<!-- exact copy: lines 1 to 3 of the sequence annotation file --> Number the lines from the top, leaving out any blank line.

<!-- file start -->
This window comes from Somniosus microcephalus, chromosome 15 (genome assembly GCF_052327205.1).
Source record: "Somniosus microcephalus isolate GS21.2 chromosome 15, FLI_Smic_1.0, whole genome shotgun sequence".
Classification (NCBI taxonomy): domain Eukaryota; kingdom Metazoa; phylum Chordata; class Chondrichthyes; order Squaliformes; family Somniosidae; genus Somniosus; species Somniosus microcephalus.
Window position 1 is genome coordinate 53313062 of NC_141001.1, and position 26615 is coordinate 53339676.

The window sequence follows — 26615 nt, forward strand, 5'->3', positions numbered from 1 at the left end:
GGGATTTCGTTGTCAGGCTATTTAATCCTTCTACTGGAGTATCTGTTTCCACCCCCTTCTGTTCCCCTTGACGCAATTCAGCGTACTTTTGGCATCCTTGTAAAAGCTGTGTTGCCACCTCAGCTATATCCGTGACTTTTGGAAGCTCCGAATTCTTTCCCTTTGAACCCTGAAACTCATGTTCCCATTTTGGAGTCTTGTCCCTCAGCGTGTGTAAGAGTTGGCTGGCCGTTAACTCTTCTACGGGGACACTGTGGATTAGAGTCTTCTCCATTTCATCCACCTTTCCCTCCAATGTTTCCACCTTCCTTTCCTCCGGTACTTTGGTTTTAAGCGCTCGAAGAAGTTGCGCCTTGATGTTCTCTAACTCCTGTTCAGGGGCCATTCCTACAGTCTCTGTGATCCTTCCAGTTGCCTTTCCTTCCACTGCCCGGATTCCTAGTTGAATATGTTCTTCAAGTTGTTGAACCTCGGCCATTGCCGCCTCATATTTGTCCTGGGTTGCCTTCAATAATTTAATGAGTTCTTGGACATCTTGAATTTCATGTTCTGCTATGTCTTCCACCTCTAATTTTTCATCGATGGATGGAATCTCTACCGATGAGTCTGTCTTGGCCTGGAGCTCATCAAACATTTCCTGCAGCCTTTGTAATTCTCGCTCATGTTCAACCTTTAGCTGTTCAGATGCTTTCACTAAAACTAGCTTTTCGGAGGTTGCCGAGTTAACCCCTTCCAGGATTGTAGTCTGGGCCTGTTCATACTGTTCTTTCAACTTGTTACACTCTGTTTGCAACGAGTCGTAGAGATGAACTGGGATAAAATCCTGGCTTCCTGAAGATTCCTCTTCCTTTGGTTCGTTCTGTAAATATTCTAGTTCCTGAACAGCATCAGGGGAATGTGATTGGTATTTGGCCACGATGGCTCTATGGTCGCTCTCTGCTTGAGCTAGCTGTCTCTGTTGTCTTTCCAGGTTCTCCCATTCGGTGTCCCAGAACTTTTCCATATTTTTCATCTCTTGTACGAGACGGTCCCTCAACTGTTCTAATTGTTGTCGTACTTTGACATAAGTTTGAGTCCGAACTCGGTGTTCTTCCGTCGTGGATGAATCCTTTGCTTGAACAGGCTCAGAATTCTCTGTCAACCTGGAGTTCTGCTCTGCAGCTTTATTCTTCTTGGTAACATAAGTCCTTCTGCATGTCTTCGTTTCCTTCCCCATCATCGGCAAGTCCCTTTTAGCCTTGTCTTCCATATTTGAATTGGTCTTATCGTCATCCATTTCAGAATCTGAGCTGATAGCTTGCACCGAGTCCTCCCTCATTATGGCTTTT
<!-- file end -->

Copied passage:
This window comes from Somniosus microcephalus, chromosome 15 (genome assembly GCF_052327205.1).
Source record: "Somniosus microcephalus isolate GS21.2 chromosome 15, FLI_Smic_1.0, whole genome shotgun sequence".
Classification (NCBI taxonomy): domain Eukaryota; kingdom Metazoa; phylum Chordata; class Chondrichthyes; order Squaliformes; family Somniosidae; genus Somniosus; species Somniosus microcephalus.